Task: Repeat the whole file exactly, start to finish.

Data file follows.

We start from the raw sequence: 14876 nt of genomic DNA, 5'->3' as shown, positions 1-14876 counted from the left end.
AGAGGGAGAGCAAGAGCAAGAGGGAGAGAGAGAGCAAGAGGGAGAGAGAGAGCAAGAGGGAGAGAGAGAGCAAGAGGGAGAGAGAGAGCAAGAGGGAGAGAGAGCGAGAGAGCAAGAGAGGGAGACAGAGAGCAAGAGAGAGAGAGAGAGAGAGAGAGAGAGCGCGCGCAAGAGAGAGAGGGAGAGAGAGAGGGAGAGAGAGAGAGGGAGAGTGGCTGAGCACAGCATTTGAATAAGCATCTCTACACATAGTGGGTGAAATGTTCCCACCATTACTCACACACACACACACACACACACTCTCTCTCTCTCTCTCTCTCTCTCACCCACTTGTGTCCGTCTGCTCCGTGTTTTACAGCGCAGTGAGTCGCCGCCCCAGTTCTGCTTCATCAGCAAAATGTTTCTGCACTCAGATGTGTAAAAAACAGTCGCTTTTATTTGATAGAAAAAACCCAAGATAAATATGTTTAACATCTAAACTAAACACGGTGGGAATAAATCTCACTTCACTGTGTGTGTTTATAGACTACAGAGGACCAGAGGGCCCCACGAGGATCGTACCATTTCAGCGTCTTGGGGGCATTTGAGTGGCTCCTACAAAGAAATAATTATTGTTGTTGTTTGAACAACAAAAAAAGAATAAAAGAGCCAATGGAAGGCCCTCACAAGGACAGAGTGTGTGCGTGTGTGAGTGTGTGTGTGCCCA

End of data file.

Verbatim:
We start from the raw sequence: 14876 nt of genomic DNA, 5'->3' as shown, positions 1-14876 counted from the left end.
AGAGGGAGAGCAAGAGCAAGAGGGAGAGAGAGAGCAAGAGGGAGAGAGAGAGCAAGAGGGAGAGAGAGAGCAAGAGGGAGAGAGAGAGCAAGAGGGAGAGAGAGCGAGAGAGCAAGAGAGGGAGACAGAGAGCAAGAGAGAGAGAGAGAGAGAGAGAGAGAGCGCGCGCAAGAGAGAGAGGGAGAGAGAGAGGGAGAGAGAGAGAGGGAGAGTGGCTGAGCACAGCATTTGAATAAGCATCTCTACACATAGTGGGTGAAATGTTCCCACCATTACTCACACACACACACACACACACACTCTCTCTCTCTCTCTCTCTCTCTCACCCACTTGTGTCCGTCTGCTCCGTGTTTTACAGCGCAGTGAGTCGCCGCCCCAGTTCTGCTTCATCAGCAAAATGTTTCTGCACTCAGATGTGTAAAAAACAGTCGCTTTTATTTGATAGAAAAAACCCAAGATAAATATGTTTAACATCTAAACTAAACACGGTGGGAATAAATCTCACTTCACTGTGTGTGTTTATAGACTACAGAGGACCAGAGGGCCCCACGAGGATCGTACCATTTCAGCGTCTTGGGGGCATTTGAGTGGCTCCTACAAAGAAATAATTATTGTTGTTGTTTGAACAACAAAAAAAGAATAAAAGAGCCAATGGAAGGCCCTCACAAGGACAGAGTGTGTGCGTGTGTGAGTGTGTGTGTGCCCA